Click to Subscribe
The Three Servile Wars
Why Do Modern People Reject Ancient Slavery?
I viewed the you tube video linked below and quite enjoyed the presentation. I would recommend it for children interested in history.
The Romans experienced their three Servile Wars.
Servile meant slavery, in ancient Latin and in early modern English up to and including the 1850s.
But in the Modern American slave mind only Slave—an Arabic term used in the 900s to designated European sex servants and later assigned exclusively to Africans—may mean unfree forced laborer, or chattel. Even lists of “chattel” including “servants” are not proof for the Modern American slave mind, as only those we worship in pale abasement may have been wronged. We, Gods repentant, stepping aside to worship the young gods, may never have been held in bondage. The ego of the American mind is such that he may only be mistreated or ruled by his own consent, never by force.
It has often astonished me that modern Christian scholars claim that the slavery condoned in the New Testament and Old Testament were not true slave conditions. This despite the fact that the Founding Fathers of Plantation America constantly patterned their economics and ethics on ancient Rome, down to and including the foundation of this misbegotten republic. The anti-slavery arguments of the Abolishionist Movement failed on the biblical level, with Cotton Mather crushing all such arguments before the fact. Abolishionist Christians used Enlightenment and other secular arguments conflated with Christian doctrine and Gospel to argue against slavery.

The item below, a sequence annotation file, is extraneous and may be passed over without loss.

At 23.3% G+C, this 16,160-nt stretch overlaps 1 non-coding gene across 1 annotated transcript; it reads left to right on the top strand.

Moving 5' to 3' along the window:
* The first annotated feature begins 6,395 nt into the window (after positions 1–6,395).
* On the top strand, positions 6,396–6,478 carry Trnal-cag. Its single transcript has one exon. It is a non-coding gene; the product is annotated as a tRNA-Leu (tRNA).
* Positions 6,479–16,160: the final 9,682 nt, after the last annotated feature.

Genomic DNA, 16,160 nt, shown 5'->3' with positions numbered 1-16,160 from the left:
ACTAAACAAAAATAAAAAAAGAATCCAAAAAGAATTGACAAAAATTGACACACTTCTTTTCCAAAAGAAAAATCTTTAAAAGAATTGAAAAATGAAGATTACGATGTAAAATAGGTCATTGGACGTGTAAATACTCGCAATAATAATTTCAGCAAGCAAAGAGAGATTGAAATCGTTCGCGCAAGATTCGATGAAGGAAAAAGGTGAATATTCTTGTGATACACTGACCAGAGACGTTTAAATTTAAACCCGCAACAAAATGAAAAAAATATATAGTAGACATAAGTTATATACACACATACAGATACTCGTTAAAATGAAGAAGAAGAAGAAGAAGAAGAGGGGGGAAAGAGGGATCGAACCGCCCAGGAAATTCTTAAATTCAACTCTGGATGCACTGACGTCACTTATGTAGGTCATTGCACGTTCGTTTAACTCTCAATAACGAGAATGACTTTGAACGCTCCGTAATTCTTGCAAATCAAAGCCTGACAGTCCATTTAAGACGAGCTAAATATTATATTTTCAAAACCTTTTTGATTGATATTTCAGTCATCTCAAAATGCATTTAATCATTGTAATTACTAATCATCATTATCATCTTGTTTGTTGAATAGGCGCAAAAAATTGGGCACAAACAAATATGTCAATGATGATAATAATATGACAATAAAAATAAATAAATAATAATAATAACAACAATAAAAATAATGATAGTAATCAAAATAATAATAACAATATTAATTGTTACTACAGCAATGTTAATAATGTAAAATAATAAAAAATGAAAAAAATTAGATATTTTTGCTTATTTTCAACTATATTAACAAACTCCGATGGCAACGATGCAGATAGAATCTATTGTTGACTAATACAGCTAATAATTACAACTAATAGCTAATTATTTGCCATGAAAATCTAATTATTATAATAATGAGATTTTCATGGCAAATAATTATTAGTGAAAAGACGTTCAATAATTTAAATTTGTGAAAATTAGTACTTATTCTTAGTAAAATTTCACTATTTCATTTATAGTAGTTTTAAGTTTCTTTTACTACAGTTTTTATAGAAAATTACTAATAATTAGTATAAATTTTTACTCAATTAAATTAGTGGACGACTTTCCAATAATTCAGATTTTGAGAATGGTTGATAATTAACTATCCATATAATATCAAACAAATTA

Why cannot we accept this?
Why must scholars deny the Roman definition of slavery to paint some benevolent picture of ancient forced labor?
I do not know.
I only care to set the record straight.
In the first two Servile Wars in Sicily, which were multi-ethnic, two pairs of co-rebel generals Eunus, the prophet and his general, and thirty years later, another prophet and his General Athenian, rose up much like Nat Turner, claiming a gift for prophecy. And, like Toussaint and Dessalines in Haiti, these men also claimed kingship. Kingship was regarded as a necessary step in protecting the common man from the Oligarchs. In a like mind the soldiers of George Washington wished for him to stand against the Oligarchs and take on the mantel of kingship. But he maintained his loyalty to his class and declined.
The honesty of the servile masses of freed slaves is astonishing. They fought across only one line—class distinction, Free Roman against Freed Slave. Of interest is the fact that the militarily able escaped slaves, generally outnumbered the actual Roman military in the theater by 3-to-1 across all three wars.
That settles the manpower question, as to whether more folk were free or slave. The soldiers were temporarily unfree but had volunteered in the main.
The traditional apology for slavery is that the slave is unfit for freedom and he must be taken care of by his master.
Really, even if he is more assertive, more imaginative, and more skilled and kills the free man in battle?